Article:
What is an LLC? Do I want one for my small business? Do I need an LLC in my state? Do I need an LLC if I am using my home state as the filing entity? All of these questions will be answered here and more.
First, we will explore what an LLC is. An LLC is a Limited Liability Company registered with the appropriate state. It allows for the sharing of a single kind of tax liability (the tax liability on the shares of stock in the industry ) between the business and the owner (the person who started the LLC). If you are filing a Change of Address, this can change your business’ LLC status.
Do I want an LLC for my organization? If your company grows significantly and your daily work requires a great deal of driving, you may want to take into account an LLC. An LLC will help protect your personal assets while also protecting your business assets from those of your competitors. If you file a Change of Address, your address and contact information will become the liability of your LLC, not your private residence.
Do I want an LLC if my condition doesn’t require one? Most states won’t require an LLC. Your accountant will be able to assist you in determining if you want one based on the type of business you have and your individual state’s laws. Some countries allow for one or partial incorporation of a company. Other states require you to form a real LLC.
Do I need a Registered Agent for my LLC? An LLC is also another entity from your residence. In order for your LLC to have its own separate legal and financial documents, you’ll need to appoint a Registered Agent. In some cases, it’s the Registered Agent that will cause the filing and maintenance of all the LLC’s documents. In other nations, the Secretary of State will handle these filings.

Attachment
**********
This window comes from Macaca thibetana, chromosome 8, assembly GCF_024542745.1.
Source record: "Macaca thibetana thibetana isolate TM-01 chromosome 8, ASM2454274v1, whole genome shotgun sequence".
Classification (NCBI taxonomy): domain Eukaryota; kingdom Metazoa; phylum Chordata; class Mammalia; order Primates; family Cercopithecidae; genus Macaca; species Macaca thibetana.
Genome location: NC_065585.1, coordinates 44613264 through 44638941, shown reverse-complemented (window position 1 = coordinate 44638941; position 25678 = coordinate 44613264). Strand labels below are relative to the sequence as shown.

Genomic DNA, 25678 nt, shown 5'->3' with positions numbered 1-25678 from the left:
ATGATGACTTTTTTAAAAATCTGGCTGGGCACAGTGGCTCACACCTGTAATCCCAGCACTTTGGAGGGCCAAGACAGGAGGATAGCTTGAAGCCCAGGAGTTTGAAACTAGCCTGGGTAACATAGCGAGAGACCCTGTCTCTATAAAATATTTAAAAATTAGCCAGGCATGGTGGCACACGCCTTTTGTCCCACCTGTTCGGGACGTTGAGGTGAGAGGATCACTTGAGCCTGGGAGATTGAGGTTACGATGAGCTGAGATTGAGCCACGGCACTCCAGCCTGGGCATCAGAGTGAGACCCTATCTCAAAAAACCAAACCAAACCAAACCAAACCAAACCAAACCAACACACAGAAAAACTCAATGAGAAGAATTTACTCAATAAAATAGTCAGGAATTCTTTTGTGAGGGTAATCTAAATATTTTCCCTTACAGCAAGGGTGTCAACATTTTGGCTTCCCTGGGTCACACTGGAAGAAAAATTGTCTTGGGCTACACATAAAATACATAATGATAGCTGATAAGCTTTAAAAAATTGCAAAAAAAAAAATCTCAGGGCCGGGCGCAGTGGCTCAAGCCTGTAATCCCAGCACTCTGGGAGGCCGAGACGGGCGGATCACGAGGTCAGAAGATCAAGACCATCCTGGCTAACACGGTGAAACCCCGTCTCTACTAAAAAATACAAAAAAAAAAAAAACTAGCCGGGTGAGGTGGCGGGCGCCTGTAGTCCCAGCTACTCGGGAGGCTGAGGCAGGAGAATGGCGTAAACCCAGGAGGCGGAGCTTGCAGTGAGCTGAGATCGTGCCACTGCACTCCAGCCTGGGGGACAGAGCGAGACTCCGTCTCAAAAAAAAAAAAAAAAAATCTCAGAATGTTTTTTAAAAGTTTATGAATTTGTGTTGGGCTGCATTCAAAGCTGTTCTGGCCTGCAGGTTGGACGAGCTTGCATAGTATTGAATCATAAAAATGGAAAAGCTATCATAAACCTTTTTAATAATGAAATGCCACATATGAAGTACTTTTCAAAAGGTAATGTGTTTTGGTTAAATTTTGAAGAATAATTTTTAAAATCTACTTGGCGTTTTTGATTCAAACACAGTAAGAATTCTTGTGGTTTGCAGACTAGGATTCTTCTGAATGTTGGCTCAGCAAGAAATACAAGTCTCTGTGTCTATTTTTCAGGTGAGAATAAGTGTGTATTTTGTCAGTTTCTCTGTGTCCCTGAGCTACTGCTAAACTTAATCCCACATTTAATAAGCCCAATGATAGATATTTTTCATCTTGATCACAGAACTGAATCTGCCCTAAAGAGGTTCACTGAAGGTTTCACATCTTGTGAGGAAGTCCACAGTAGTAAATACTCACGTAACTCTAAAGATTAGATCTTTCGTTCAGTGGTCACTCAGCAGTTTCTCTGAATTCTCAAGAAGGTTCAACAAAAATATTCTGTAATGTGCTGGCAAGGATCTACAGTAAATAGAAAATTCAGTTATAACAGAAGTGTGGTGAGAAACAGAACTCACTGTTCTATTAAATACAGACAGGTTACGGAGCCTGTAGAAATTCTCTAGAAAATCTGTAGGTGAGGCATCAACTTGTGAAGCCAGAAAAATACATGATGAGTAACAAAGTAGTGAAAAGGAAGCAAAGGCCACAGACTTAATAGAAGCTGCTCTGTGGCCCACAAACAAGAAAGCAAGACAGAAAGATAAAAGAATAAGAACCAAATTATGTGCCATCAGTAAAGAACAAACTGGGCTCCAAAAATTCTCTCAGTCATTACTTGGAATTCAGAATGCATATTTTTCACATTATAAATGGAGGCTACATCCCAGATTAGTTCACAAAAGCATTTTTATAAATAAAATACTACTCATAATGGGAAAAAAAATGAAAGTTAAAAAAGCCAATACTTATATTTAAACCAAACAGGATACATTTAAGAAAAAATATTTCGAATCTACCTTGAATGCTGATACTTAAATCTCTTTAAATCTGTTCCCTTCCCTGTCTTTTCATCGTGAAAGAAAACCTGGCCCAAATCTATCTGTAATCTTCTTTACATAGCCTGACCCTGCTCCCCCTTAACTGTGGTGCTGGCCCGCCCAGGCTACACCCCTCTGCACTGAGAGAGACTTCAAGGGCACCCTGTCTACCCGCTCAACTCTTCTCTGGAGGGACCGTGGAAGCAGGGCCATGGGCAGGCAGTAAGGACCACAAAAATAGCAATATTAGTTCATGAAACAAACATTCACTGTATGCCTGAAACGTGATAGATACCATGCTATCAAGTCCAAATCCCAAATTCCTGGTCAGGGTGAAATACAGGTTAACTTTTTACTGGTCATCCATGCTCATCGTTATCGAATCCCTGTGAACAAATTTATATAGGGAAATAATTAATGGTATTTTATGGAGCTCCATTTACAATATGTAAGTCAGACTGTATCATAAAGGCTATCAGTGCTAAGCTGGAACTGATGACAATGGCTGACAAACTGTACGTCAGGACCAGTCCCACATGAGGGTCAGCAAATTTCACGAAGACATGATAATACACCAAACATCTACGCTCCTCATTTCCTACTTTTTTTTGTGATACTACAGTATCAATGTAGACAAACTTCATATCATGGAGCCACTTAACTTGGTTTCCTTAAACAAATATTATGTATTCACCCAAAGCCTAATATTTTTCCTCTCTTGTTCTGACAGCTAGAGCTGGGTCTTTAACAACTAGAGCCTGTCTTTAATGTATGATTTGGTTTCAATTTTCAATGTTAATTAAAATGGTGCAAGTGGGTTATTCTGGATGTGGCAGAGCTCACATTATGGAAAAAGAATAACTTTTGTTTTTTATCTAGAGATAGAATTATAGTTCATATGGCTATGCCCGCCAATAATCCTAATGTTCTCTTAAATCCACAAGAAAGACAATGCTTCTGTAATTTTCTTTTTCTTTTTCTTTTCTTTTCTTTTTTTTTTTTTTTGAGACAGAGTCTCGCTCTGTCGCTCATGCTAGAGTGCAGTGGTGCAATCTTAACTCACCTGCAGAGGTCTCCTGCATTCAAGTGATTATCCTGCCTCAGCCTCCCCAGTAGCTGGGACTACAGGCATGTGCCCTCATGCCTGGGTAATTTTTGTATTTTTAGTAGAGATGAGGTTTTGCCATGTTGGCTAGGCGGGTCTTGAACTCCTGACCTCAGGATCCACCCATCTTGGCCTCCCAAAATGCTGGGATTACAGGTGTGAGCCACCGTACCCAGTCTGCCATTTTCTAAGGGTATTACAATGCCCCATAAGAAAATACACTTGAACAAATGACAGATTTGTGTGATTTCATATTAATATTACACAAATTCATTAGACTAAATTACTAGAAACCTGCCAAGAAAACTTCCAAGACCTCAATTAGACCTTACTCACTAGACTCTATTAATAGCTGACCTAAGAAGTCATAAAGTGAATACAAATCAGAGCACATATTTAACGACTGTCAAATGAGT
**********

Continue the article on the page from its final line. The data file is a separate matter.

Do I need an attorney for my LLC? As with any legal formation, it is extremely important that any individuals connected with your LLC are qualified and trustworthy. If you have kids or a spouse, you will need an attorney to help you fill out the forms and register the name of your organization, as well as any alterations (name changes). While the most common reasons to form an LLC are to prevent state taxes and comply with tax laws, having a registered agent and a skilled attorney also allows you to secure your individual interests while still being able to operate your business peacefully.
Do I need an accountant for my LLC? Operating an LLC is a really complex and intricate task, and it requires the attention of a qualified accountant. When you file your papers with your state’s Secretary of State, he or she’ll provide you with a detailed list of who is authorized to make changes and who is responsible for completing them. While this sounds helpful, many accountants aren’t qualified to handle the intricate task of incorporating a business. The Secretary of State also has specific rules about who can represent the LLC, when filings are to be made, how they need to be completed, and what fees are required.
Do I need an accountant for my LLC? It is dependent upon your state’s laws. Most states allow a sole proprietorship to incorporate as an LLC, but you have to incorporate as a company first, before you can incorporate as an LLC. No matter the type of business you are in, you want a qualified individual to help you create the necessary Articles of Organization, register the name of your LLC, and keep the books.